Unfortunately, with my schedule being how it was this semester, I wasn’t able to continue learning Arabic. My scheduling did not line up at all with the classes offered and so now I’ve missed out. I can already feel what little Arabic I had a handle on slipping away, which is very disappointing. There’s just so much stuff to work on with Italian and Chemistry that it is unrealistic to expect myself to study a language as difficult as Arabic in the background. The same goes for what Swahili I learned over study abroad this last summer. By the end of the trip, I had a good handle on basic conversation, but now I don’t think I could pull it off nearly as well. I still remember scattered words, but nothing concrete. Learning a language that you really like and then watching it leave your brain is a really tough thing to do. I just wish I had more time so I could hold on to what I have. My biggest hope for these languages is the Peace Corps. I am going to request an Arabic-speaking country, like Morocco or Egypt, and Tanzania, so either way I get to practice one of these languages. Maybe some of it will come back as I have to speak it every day, and that will put me at an advantage. The only problem then would be holding onto my Italian! Man, this language stuff really is difficult.
Not gonna lie, no matter how prepared I was to be the President of Baccano this semester, I really messed up. I was not prepared for the amount of responsibility and particularly time that it would require. I thought I had it all in the bag near the start of the semester, but then I had to go back to work to pay the rent. That really took a ton of my time, and Baccano started slipping away from me. Unfortunately, between school, work, and trying not to die of starvation, Baccano was fairly low on the priority list. I wish I had had a lot more time for it, however. This was a pretty key semester for growing the club and I somewhat dropped the ball. On the other hand, however, I was there more towards the end of the semester. The beginning almost broke me, but I survived and ended up becoming more involved again. Luckily, my advisers are excellent, and I had some strong other members around to pick up my slack. I guess, then, that I did okay, seeing as I had helped get good people in the club in the past few years, so they could help out when I wasn’t able to. Either way, I am very much so looking forward to next semester, because I will have a lot more time on my hands to really help. That way, I can take the role of President on the way I should have in the past.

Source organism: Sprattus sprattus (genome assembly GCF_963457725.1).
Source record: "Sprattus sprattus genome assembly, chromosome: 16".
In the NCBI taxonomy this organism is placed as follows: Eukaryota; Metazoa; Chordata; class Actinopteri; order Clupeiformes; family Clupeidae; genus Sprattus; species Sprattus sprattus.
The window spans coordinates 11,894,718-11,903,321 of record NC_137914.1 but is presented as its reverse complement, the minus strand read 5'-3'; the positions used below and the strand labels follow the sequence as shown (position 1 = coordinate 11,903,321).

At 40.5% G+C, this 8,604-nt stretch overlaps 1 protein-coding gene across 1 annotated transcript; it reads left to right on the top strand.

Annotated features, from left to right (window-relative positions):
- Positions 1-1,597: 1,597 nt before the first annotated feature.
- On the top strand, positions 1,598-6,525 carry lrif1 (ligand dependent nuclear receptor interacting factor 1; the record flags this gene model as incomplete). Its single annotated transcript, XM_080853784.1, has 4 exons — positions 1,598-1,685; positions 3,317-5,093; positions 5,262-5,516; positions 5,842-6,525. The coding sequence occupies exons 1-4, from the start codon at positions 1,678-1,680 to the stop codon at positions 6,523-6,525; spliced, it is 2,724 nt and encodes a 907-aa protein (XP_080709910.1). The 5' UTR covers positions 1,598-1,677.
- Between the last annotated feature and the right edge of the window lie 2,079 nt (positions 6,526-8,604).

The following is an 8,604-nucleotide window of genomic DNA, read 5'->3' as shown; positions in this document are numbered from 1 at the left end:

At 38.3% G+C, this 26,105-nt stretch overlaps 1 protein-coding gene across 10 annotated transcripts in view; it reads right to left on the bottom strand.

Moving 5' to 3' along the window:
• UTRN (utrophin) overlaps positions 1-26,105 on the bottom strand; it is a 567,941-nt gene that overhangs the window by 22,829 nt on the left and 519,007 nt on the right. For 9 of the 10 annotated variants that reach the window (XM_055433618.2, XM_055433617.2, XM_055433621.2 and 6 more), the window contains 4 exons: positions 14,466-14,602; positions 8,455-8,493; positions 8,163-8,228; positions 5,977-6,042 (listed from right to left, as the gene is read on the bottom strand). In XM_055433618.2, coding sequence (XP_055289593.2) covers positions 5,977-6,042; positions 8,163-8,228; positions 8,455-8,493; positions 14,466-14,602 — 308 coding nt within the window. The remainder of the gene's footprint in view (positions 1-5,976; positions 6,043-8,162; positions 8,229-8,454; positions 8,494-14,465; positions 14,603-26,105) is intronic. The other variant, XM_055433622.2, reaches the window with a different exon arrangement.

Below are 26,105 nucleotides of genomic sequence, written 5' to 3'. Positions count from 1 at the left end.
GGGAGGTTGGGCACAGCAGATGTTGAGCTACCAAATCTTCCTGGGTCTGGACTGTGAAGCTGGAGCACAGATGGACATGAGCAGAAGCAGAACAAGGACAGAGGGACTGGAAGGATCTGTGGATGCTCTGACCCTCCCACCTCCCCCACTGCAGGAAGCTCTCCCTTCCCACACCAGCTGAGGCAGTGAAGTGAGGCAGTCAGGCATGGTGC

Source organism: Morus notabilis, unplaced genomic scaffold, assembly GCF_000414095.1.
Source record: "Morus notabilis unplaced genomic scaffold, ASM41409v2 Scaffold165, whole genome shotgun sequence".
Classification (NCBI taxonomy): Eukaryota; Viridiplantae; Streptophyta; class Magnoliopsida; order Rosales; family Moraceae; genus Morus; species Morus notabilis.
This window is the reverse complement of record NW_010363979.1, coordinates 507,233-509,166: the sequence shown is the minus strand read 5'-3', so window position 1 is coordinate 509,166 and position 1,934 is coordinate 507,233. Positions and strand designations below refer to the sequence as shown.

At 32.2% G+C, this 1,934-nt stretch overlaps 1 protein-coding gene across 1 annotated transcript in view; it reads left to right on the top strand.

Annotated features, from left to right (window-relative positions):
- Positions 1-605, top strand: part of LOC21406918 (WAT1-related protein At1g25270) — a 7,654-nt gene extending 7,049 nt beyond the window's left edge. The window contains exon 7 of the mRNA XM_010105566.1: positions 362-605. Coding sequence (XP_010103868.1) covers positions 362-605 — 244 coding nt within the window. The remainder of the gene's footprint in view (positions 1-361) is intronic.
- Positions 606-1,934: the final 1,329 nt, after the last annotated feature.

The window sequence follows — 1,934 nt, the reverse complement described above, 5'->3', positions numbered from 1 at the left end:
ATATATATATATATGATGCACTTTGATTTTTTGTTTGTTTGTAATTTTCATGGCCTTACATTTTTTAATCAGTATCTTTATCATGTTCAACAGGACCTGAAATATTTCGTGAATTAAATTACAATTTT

For the Peace Corps Prep program, one of the requirements is to do some volunteer work kin your particular sector. Initially, I decided to work in a lab on campus helping with research into steel corrosion in water. I figured that that had something to do with environmental work at least. After doing this for a while during the semester, however, I’ve found that I was really just trying to avoid doing real volunteer work, which I was a bit ashamed of. Now that I’ve been honest with myself, I am looking for a real volunteer opportunity to do next semester. I should never have avoided helping out, even if it was a time and career issue. Those were just rationalizations to make it okay to skip out on real volunteering, which is not at ALL the spirit of the Peace Corps. Anyways, I am trying to do better next semester, and am looking for a place I can volunteer. Unfortunately, I really don’t know anything about volunteer work around Norman besides the big event. If anyone has any suggestions, please comment them! I will finally have more time next semester, and I don’t want to spend it just playing video games the whole time instead of doing something valuable. Also, the time spent at research was definitely not totally wasted. I found out about the WaTER center at OU, which deals with water technologies in developing countries. This is perfect for my Peace Corps ideas, and I decided to take a class based on it. So in the end, as long as I can find somewhere to volunteer, I’ll have gotten multiple good things out of this experience, even if they weren’t what I expected.
This year we decided to do something new with our Caffe e Conversazione events and spice it up a bit. Instead of just having everyone sit around the table and awkwardly chat, we decided to introduce some Italian card games into the mix. In years past, it almost always ended up with the strongest students telling stories or talking non-stop, and then the teachers that showed up would be interrogating the less skilled students. It made it hard for new people to feel truly welcome when so many better students were around. Now, with the Italian card games, it gives all the students a safer space to chat in peace. We would split the groups up into younger students and older students who could talk more fluently with each other. In the end, we had a lot more people come and participate by the last event. Students like me, who’ve done this whole Italian thing for a while, would talk with either the foreign exchange students or the teachers while the other kids got to chat among themselves. Plus, the card games are pretty fun, even if they are very odd by American standards. However, even with the card games, it is difficult to get the younger students to try out new stuff in conversation. They are just so shy and lack the self-confidence to try out new words and phrases. I think all language learners face similar challenges, so I will just have to work on a better way to encourage the students to practice.